Mrs. Plaut had told me to dress "nicely" for the party, which was why, although I needed the money, I took my pay from Hy in the form of a lightweight gray seersucker. I called Anita to tell her I'd be picking her up at seven-thirty and told her about my new suit.
"What color?" she asked.
"Let Gunther pick out your tie," she said.
I was going to anyway, but I said, "Okay."
I had known Anita since high school, had taken her to the prom, and had lost track of her for more than two decades, a marriage and divorce for each of us, a daughter for her. I had run into her at the Regal drugstore, where she worked behind the counter. We were comfortable together right away.
Anita was nothing like my ex-wife, Anne, who had left me because she wanted a husband not a kid who kept aging. Anne was a few years younger than me, with a beautiful dark face and full body and more style than I had ever deserved. She was married now to a B-movie star. I actually liked him. Anita was thin, blonde, and good-looking, particularly when she tried and wasn't worn out from a day of dishing out burgers, Cokes, and cole slaw.
I decided to reread the funnies and was just moving from "Brick Bradford" to "The Little King" when the phone call came through.
"There's a guy on the phone," Violet said. "Says he has to talk to you. Didn't give his name but did a rotten imitation of Cary Grant. Almost as bad as Dr. Minck's."
I picked up the phone.
"Toby Peters," I said.
"Cary Grant," he said. "A former client of yours, Peter Lorre, told me you'd be the right person to handle a delicate job."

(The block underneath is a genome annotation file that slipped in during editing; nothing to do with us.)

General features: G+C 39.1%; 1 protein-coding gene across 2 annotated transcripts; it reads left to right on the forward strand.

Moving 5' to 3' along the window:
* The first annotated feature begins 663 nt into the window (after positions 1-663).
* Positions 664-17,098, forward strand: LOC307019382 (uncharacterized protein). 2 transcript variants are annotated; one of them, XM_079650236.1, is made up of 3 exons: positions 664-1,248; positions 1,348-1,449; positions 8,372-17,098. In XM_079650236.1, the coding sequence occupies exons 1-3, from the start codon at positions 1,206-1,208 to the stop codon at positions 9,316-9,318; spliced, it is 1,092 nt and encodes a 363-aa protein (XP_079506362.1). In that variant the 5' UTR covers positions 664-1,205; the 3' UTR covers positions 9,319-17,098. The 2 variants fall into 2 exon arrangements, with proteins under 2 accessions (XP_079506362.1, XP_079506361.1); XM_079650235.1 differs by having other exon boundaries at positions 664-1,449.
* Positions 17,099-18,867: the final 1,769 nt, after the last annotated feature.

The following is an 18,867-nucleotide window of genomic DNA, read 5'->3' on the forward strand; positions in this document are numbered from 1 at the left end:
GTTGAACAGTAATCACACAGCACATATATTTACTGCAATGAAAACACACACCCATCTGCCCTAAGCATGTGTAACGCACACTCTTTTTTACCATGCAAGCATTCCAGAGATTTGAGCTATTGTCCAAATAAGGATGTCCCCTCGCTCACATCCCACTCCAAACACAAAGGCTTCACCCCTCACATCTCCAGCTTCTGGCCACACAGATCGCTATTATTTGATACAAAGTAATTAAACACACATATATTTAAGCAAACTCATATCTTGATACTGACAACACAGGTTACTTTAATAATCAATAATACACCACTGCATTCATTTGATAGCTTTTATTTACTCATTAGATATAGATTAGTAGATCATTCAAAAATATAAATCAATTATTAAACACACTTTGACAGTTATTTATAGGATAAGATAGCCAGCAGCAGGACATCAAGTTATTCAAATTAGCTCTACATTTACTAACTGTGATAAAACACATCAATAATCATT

"Peter Lorre," I said.
"Yes, I did Arsenic and Old Lace with him about a year ago. He mentioned your name. I asked some questions and here I am."
"And you're Cary Grant?"
"Born Archibald Alexander Leach in Bristol, England. Became a U.S. citizen two years ago and am now officially Cary Grant and in need of some very confidential help from a reliable investigator."
"Okay," I said. "Let's meet."
"How about tomorrow?" he said. "My wife's throwing a New Year's party tonight. I think it would be better if I came to your office. I don't want Barbara, my wife, knowing about this."
"Name the time," I said.
"How does eleven in the morning suit you?" he asked. "It will give us both plenty of time to sleep. I know I'll need it. My wife's parties go on most of the night."
"You have my address?" I asked.
"My office is modest," I said.
"That sounds like what I need. See you tomorrow."
He hung up. That was how it started.
Excerpted from TO CATCH A SPY by Stuart M. Kaminsky. Copyright © 2002 by Stuart M. Kaminsky. Excerpted by permission. All rights reserved. No part of this excerpt may be reproduced or reprinted without permission in writing from the publisher.